Cardioversion is a procedure in which an electrical shock is delivered to the heart to convert an irregular or fast heart rhythm (called an arrhythmia) to a normal heart rhythm.
During cardioversion, your doctor uses a cardioverter machine (diagram below) to send electrical energy (or a “shock”) to the heart muscle to restore the normal heart rhythm.
Cardioversion can be used to treat many types of fast or irregular heart rhythms. The most common irregular heart rhythms that require cardioversion include atrial fibrillation and atrial flutter. Life-saving cardioversion may be used to treat ventricular tachycardia and ventricular fibrillation (a rapid, life-threatening rhythm originating from the lower chambers of the heart).
Cardioversion has been recommended by your doctor to restore your heart rhythm to normal, so your heart can pump as it should. It is sometimes done in an emergency setting when fatal arrhythmias occur.
If the cardioversion procedure is recommended for you, please ask your doctor to discuss the specific risks and benefits of the procedure.
The procedure will be done in the Coronary Care Unit (CCU).
Cardioversion has been recommended by your doctor to restore your heart rhythm to normal, so you heart can pump as it should. It is sometimes done in an emergency setting when fatal arrhythmias occur.
In cases of atrial flutter and atrial fibrillation, prior to cardioversion, your doctor will discuss the risks and benefits of the procedure. He would also discuss that a pre-procedure transoesophageal echocardiogram needed to be done. This is to rule out the presence of clot in the heart. Presence of a clot would be contraindicated for the cardioversion, as cardioversion increases the chance of dislodging the clot to the brain, causing a stroke.
Your doctor will arrange a date for you to be admitted to the hospital. Usually you are admitted on the day of the procedure; occasionally, you will be admitted the day before.
Most patients can expect to be discharged the following day; occasionally, your hospital stay may be longer if the procedure is difficult or complicated.
Your doctor should already have instructed you on what to do before the procedure.
Please check with your doctor before discontinuing any medications. The following information is a general guide only.
Continue to take all of your medications as prescribed on the day of the procedure, unless you have been given other instructions.
If you need to take medications the morning of the procedure, please only drink small sips of water to swallow them.
When you call for your procedure time, please ask the nurse for specific guidelines about taking warfarin on the day of the procedure.
If you have diabetes, ask the nurse how to adjust your diabetes medications or insulin before the procedure.
In most cases, you will be told to eat a normal meal the evening before your procedure. However, do not eat, drink or chew anything after 12 midnight before your procedure. This includes gum, mints, water, etc. If you must take medications, only take them with small sips of water. When brushing your teeth, do not swallow any water.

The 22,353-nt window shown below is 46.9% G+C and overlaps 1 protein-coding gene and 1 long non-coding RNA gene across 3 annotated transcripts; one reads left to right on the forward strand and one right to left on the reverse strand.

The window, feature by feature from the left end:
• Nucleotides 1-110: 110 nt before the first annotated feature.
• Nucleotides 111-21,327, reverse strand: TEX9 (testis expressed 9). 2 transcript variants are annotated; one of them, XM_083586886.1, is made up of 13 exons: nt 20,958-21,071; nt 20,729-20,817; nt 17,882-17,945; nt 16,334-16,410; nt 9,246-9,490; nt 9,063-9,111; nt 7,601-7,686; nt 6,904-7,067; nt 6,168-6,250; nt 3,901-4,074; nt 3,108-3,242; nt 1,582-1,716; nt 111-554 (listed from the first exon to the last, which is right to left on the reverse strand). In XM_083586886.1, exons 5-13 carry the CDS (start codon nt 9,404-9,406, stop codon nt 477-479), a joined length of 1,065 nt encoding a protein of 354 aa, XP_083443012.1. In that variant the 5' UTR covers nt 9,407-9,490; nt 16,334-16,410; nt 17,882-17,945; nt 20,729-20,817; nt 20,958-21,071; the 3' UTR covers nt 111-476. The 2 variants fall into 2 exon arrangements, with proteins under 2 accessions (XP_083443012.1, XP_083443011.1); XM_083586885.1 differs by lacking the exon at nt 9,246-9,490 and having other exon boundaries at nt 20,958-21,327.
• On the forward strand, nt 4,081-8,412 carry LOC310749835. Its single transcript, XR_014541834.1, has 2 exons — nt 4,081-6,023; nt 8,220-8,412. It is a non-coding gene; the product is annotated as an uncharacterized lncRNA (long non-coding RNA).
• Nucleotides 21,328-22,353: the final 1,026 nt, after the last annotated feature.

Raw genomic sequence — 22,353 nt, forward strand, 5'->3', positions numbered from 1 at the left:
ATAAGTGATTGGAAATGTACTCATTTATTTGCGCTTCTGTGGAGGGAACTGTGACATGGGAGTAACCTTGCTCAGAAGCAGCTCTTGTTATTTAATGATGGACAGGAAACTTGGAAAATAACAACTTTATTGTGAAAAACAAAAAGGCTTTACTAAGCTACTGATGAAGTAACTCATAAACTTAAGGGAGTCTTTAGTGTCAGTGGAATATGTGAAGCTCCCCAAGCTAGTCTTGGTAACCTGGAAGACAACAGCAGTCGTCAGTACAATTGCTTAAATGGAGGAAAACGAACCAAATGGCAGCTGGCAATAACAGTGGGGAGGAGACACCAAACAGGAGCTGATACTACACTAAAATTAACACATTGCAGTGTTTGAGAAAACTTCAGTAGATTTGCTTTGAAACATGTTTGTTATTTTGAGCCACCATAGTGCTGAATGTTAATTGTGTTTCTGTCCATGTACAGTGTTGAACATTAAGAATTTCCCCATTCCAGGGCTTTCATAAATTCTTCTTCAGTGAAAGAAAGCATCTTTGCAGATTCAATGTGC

Wear comfortable clothes when you come to the hospital. You will change into a hospital gown for the procedure. Please leave all jewelry (including wedding rings), watches and valuables at home.
Before the procedure begins, a nurse will help you get ready. You will be given a hospital gown to change into. You may keep your clothes in a locker or you may give them to a family member.
You will lie on a bed and the nurse will start an IV (intravenous) line in a vein in your arm or hand. The IV is used to deliver medications and fluids during the procedure.
EKG patches and adhesive cardioversion pads will be placed on your chest and sometimes on your back. Men may have their chest hair shaved if necessary.
The nurse will connect you to several monitors that allow the doctors to check your heart rhythm and blood pressure during the procedure. You are continually monitored during the procedure.
No. A medication will be given through your IV to make you fall asleep during the procedure.
While you are asleep, the doctor will use the cardioverter machine (defibrillator) to deliver specific amounts of energy to your heart through the cardioversion patches. The shock interrupts the abnormal electrical rhythm and restores a normal heart rhythm.
Although the procedure only takes a few seconds, several attempts may be needed to restore the normal heart rhythm.
Overall the procedure itself takes a few minutes. However, the preparation and recovery time for the procedure may take hours. You will be monitored in the CCU until you have recovered.
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